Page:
You cannot use DSCC to perform this task. Use the command line, as described in this procedure.
The nsRoleScopeDN attribute enables you to extend the scope of a role in one subtree to include an entry in another subtree. For example, imagine two main subtrees in the example.com directory tree: o=eng,dc=example,dc=com ( the engineering subtree) and o=sales,dc=example,dc=com (the sales subtree.) A user in the engineering subtree requires access to a sales application governed by a role in the sales subtree (SalesAppManagedRole). To extend the scope of the role, do the following:
Create a role for the user in the engineering subtree.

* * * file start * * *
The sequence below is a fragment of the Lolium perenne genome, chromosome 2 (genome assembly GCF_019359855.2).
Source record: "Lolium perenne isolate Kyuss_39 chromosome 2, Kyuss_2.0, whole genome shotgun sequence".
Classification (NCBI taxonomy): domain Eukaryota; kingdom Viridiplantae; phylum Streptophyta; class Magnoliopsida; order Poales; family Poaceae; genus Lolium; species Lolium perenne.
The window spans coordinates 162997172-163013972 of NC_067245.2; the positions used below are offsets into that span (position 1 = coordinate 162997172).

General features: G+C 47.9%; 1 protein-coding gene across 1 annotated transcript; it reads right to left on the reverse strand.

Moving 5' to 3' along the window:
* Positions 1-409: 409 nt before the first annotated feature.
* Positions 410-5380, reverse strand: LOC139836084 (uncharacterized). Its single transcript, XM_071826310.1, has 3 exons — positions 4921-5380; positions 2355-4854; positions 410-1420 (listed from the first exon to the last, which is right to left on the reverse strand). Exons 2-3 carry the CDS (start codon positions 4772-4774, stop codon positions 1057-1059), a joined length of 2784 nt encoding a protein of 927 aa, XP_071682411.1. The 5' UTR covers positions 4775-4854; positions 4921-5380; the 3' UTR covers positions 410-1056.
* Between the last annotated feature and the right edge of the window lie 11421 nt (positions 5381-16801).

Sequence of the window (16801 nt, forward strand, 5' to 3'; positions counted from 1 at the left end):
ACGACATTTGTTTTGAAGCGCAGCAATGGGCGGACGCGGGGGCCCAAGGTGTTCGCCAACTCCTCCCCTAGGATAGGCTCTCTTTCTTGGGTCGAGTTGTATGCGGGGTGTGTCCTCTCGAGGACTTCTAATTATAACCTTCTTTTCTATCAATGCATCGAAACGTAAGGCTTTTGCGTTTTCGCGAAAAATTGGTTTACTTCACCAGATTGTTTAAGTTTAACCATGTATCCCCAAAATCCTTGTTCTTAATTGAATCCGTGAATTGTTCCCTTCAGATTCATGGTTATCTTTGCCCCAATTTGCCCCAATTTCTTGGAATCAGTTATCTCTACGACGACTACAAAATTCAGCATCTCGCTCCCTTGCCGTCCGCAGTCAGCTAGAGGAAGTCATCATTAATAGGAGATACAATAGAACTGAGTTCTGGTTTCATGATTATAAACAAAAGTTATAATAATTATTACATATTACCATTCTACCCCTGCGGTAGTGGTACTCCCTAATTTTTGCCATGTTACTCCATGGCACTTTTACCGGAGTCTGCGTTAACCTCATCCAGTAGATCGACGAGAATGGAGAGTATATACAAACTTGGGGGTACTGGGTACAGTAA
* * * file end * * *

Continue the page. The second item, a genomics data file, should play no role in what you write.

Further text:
For example, create the role EngineerManagedRole. This example uses a managed role, but it could just as well have been a filtered or nested role.
Create a nested role, for example, SalesAppPlusEngNestedRole , in the sales subtree to house the newly created EngineerManagedRole and the initial SalesAppManagedRole .
Add the nsRoleScopeDN attribute to the SalesAppPlusEngNestedRole, with the DN of the engineering subtree scope that you want to add, in this case, o=eng,dc=example,dc=com.
The necessary permissions must be granted to the engineering user so that he can access the SalesAppPlusEngNestedRole role and, in turn, the sales application. In addition, the entire scope of the role must be replicated.
The restriction of extended scope to nested roles means that an administrator who previously managed roles in one domain only has rights to use the roles that already exist in the other domain. The administrator is not able to create an arbitrary role in the other domain.